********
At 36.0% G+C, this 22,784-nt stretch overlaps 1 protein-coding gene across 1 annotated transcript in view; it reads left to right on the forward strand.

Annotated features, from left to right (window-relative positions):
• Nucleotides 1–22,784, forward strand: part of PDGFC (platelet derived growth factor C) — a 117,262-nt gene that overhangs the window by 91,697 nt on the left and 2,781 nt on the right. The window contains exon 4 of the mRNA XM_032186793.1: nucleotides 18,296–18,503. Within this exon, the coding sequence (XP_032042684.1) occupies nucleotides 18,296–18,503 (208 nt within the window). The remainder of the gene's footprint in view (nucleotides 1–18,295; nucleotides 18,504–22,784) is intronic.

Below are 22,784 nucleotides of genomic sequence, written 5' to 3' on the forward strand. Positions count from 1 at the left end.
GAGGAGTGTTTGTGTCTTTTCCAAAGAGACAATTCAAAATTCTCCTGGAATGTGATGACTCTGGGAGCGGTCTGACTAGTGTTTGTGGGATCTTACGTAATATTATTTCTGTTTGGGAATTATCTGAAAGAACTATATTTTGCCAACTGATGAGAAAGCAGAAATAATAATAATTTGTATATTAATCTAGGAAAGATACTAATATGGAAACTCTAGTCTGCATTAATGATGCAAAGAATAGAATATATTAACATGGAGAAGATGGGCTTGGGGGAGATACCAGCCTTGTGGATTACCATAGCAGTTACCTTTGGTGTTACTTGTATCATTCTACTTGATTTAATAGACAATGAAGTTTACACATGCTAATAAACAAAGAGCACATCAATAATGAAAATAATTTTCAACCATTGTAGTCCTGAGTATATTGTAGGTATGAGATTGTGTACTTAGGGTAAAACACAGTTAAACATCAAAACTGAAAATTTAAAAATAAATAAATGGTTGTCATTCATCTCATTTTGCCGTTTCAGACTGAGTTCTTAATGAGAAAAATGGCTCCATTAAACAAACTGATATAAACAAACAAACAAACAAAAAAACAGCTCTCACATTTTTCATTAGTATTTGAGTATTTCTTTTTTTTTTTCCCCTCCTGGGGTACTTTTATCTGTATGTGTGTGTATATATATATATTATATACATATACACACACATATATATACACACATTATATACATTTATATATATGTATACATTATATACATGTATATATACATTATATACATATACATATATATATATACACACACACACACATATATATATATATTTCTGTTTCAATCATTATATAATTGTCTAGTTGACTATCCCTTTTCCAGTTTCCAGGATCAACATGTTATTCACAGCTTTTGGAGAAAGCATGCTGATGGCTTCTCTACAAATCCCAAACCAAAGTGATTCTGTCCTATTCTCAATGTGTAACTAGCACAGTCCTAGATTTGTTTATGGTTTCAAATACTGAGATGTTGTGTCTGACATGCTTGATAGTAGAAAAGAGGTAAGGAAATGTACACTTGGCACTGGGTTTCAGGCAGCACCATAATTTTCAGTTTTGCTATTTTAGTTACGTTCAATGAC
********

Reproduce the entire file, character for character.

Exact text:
At 36.0% G+C, this 22,784-nt stretch overlaps 1 protein-coding gene across 1 annotated transcript in view; it reads left to right on the forward strand.

Annotated features, from left to right (window-relative positions):
• Nucleotides 1–22,784, forward strand: part of PDGFC (platelet derived growth factor C) — a 117,262-nt gene that overhangs the window by 91,697 nt on the left and 2,781 nt on the right. The window contains exon 4 of the mRNA XM_032186793.1: nucleotides 18,296–18,503. Within this exon, the coding sequence (XP_032042684.1) occupies nucleotides 18,296–18,503 (208 nt within the window). The remainder of the gene's footprint in view (nucleotides 1–18,295; nucleotides 18,504–22,784) is intronic.

Below are 22,784 nucleotides of genomic sequence, written 5' to 3' on the forward strand. Positions count from 1 at the left end.
GAGGAGTGTTTGTGTCTTTTCCAAAGAGACAATTCAAAATTCTCCTGGAATGTGATGACTCTGGGAGCGGTCTGACTAGTGTTTGTGGGATCTTACGTAATATTATTTCTGTTTGGGAATTATCTGAAAGAACTATATTTTGCCAACTGATGAGAAAGCAGAAATAATAATAATTTGTATATTAATCTAGGAAAGATACTAATATGGAAACTCTAGTCTGCATTAATGATGCAAAGAATAGAATATATTAACATGGAGAAGATGGGCTTGGGGGAGATACCAGCCTTGTGGATTACCATAGCAGTTACCTTTGGTGTTACTTGTATCATTCTACTTGATTTAATAGACAATGAAGTTTACACATGCTAATAAACAAAGAGCACATCAATAATGAAAATAATTTTCAACCATTGTAGTCCTGAGTATATTGTAGGTATGAGATTGTGTACTTAGGGTAAAACACAGTTAAACATCAAAACTGAAAATTTAAAAATAAATAAATGGTTGTCATTCATCTCATTTTGCCGTTTCAGACTGAGTTCTTAATGAGAAAAATGGCTCCATTAAACAAACTGATATAAACAAACAAACAAACAAAAAAACAGCTCTCACATTTTTCATTAGTATTTGAGTATTTCTTTTTTTTTTTCCCCTCCTGGGGTACTTTTATCTGTATGTGTGTGTATATATATATATTATATACATATACACACACATATATATACACACATTATATACATTTATATATATGTATACATTATATACATGTATATATACATTATATACATATACATATATATATATACACACACACACACATATATATATATATTTCTGTTTCAATCATTATATAATTGTCTAGTTGACTATCCCTTTTCCAGTTTCCAGGATCAACATGTTATTCACAGCTTTTGGAGAAAGCATGCTGATGGCTTCTCTACAAATCCCAAACCAAAGTGATTCTGTCCTATTCTCAATGTGTAACTAGCACAGTCCTAGATTTGTTTATGGTTTCAAATACTGAGATGTTGTGTCTGACATGCTTGATAGTAGAAAAGAGGTAAGGAAATGTACACTTGGCACTGGGTTTCAGGCAGCACCATAATTTTCAGTTTTGCTATTTTAGTTACGTTCAATGAC